That winter was atypically frigid and with the roof partly open and many windows off, snow fell in; we had drifts in our living space, and though I was making good progress, we had a coal stove that burned hot, and I was loving the adventure, my Louise didn’t like coming home to it. I usually had a romantic dinner waiting, I worked as a cook then too, yet she was coming back later and later, and told her people why; they were taken aback by this different kind of art life, as if there were a universal template. So her austere cipher of a choreographer offered us 2 months of living in her Soho loft, since she was in Paris for the winter. And so off we went, into Manhattan.
I’d go back every day to work on our place, and at nightfall, would bike or take the train back to the still somewhat barren Soho. The borrowed loft of the cipher could be slightly decoded from her home; it was a mark of something to let us stay; she was very close to Louise, they both were secretive and complicit it seemed, but in what? their work? no, something else I didn’t discern then. The choreographer had insisted on meeting me again which was reasonable; and I felt honored she had offered her home. It was mostly me going to be there anyway, which she understood; she was used to being taken care of and sought it out; and it made her as comfortable as she could get, to see that I was a caretaker; that I was giving Louise the lifeblood she needed; that was their commonality; and that I would take care of her spartan un-needful loft. The choreographer was astute; I was not.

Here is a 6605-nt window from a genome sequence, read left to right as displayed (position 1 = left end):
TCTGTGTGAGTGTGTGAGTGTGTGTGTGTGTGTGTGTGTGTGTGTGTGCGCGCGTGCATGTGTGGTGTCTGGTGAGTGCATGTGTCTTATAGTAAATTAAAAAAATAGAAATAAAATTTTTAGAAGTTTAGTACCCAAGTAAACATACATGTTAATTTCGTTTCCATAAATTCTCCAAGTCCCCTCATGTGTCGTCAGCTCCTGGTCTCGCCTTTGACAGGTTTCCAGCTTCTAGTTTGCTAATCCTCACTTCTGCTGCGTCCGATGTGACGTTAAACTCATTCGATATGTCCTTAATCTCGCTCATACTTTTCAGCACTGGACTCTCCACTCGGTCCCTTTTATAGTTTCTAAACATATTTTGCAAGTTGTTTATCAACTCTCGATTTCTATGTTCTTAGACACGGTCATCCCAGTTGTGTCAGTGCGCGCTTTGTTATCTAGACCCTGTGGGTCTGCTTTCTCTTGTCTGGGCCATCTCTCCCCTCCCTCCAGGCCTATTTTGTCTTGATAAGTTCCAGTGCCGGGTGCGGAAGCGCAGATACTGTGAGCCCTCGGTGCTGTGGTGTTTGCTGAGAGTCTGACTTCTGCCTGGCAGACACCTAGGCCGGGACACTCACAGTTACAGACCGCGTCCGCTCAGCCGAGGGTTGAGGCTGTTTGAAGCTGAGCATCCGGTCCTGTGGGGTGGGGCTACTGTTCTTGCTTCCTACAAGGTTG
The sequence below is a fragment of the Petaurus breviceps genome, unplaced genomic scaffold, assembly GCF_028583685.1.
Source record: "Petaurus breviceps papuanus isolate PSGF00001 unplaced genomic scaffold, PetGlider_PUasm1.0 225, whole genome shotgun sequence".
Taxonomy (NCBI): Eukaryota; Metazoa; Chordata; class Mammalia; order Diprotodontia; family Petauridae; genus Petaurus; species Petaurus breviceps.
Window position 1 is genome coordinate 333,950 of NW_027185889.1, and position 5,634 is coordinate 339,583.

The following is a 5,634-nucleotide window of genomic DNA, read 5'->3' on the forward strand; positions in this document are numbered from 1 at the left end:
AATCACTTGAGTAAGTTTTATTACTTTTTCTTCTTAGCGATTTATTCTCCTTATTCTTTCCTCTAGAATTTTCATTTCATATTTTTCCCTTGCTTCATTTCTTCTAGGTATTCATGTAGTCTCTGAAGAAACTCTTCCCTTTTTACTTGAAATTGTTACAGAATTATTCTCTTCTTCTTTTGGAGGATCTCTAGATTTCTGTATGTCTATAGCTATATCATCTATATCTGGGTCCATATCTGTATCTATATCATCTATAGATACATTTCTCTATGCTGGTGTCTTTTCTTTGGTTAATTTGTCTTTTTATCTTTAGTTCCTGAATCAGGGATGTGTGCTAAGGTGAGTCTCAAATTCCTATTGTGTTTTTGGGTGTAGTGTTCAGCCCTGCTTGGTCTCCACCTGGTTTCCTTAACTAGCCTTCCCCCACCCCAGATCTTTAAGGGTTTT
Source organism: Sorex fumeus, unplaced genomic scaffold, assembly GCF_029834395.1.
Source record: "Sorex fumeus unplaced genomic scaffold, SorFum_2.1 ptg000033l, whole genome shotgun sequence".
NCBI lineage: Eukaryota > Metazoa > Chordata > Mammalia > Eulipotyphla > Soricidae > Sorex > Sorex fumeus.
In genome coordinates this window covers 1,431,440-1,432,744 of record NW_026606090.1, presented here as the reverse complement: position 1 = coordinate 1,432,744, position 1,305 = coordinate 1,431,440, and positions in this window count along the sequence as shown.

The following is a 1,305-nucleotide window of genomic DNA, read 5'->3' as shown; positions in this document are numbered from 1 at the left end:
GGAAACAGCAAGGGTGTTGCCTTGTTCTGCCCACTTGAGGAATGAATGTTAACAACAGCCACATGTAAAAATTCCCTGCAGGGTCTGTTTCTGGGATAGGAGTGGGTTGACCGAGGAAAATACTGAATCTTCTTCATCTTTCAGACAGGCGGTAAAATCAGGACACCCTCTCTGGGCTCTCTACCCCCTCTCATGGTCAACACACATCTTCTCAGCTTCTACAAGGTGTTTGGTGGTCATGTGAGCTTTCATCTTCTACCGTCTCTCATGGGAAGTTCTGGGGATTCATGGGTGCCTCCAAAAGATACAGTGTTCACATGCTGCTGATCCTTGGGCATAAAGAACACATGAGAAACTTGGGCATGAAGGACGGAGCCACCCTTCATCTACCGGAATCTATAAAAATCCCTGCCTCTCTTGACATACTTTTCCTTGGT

Louise would usually be gone if I was there, and I’d be asleep when she’d come in late, after whatever living she was having in her late night art life; she’d be asleep when I left early the next morning. It was not going well, nor did it ever.